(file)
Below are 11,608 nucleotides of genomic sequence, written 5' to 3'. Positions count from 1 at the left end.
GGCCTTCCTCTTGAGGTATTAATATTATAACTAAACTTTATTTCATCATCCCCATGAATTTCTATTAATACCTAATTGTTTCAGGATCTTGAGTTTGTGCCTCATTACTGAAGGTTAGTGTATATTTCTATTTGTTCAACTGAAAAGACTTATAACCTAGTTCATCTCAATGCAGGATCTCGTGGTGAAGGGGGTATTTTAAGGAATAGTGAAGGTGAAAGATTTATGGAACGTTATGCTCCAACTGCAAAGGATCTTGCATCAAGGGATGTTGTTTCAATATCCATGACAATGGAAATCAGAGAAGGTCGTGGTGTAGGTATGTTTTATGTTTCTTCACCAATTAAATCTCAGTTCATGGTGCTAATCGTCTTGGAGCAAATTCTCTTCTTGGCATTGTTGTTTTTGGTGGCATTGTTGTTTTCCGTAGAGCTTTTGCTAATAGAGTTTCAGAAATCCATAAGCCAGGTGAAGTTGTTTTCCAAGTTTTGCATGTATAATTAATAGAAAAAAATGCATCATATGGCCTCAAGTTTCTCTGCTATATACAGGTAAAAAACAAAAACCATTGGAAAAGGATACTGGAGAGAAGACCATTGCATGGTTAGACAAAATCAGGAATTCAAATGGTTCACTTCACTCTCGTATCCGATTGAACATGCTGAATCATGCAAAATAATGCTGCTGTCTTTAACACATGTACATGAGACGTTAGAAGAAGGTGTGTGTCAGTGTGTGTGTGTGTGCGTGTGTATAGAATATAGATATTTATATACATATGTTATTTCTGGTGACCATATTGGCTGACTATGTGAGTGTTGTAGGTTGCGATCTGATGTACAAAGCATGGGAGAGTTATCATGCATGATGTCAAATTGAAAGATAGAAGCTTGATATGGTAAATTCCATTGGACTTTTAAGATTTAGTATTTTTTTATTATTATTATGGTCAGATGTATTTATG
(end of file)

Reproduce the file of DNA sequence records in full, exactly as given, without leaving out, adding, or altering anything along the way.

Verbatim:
Below are 11,608 nucleotides of genomic sequence, written 5' to 3'. Positions count from 1 at the left end.
GGCCTTCCTCTTGAGGTATTAATATTATAACTAAACTTTATTTCATCATCCCCATGAATTTCTATTAATACCTAATTGTTTCAGGATCTTGAGTTTGTGCCTCATTACTGAAGGTTAGTGTATATTTCTATTTGTTCAACTGAAAAGACTTATAACCTAGTTCATCTCAATGCAGGATCTCGTGGTGAAGGGGGTATTTTAAGGAATAGTGAAGGTGAAAGATTTATGGAACGTTATGCTCCAACTGCAAAGGATCTTGCATCAAGGGATGTTGTTTCAATATCCATGACAATGGAAATCAGAGAAGGTCGTGGTGTAGGTATGTTTTATGTTTCTTCACCAATTAAATCTCAGTTCATGGTGCTAATCGTCTTGGAGCAAATTCTCTTCTTGGCATTGTTGTTTTTGGTGGCATTGTTGTTTTCCGTAGAGCTTTTGCTAATAGAGTTTCAGAAATCCATAAGCCAGGTGAAGTTGTTTTCCAAGTTTTGCATGTATAATTAATAGAAAAAAATGCATCATATGGCCTCAAGTTTCTCTGCTATATACAGGTAAAAAACAAAAACCATTGGAAAAGGATACTGGAGAGAAGACCATTGCATGGTTAGACAAAATCAGGAATTCAAATGGTTCACTTCACTCTCGTATCCGATTGAACATGCTGAATCATGCAAAATAATGCTGCTGTCTTTAACACATGTACATGAGACGTTAGAAGAAGGTGTGTGTCAGTGTGTGTGTGTGTGCGTGTGTATAGAATATAGATATTTATATACATATGTTATTTCTGGTGACCATATTGGCTGACTATGTGAGTGTTGTAGGTTGCGATCTGATGTACAAAGCATGGGAGAGTTATCATGCATGATGTCAAATTGAAAGATAGAAGCTTGATATGGTAAATTCCATTGGACTTTTAAGATTTAGTATTTTTTTATTATTATTATGGTCAGATGTATTTATG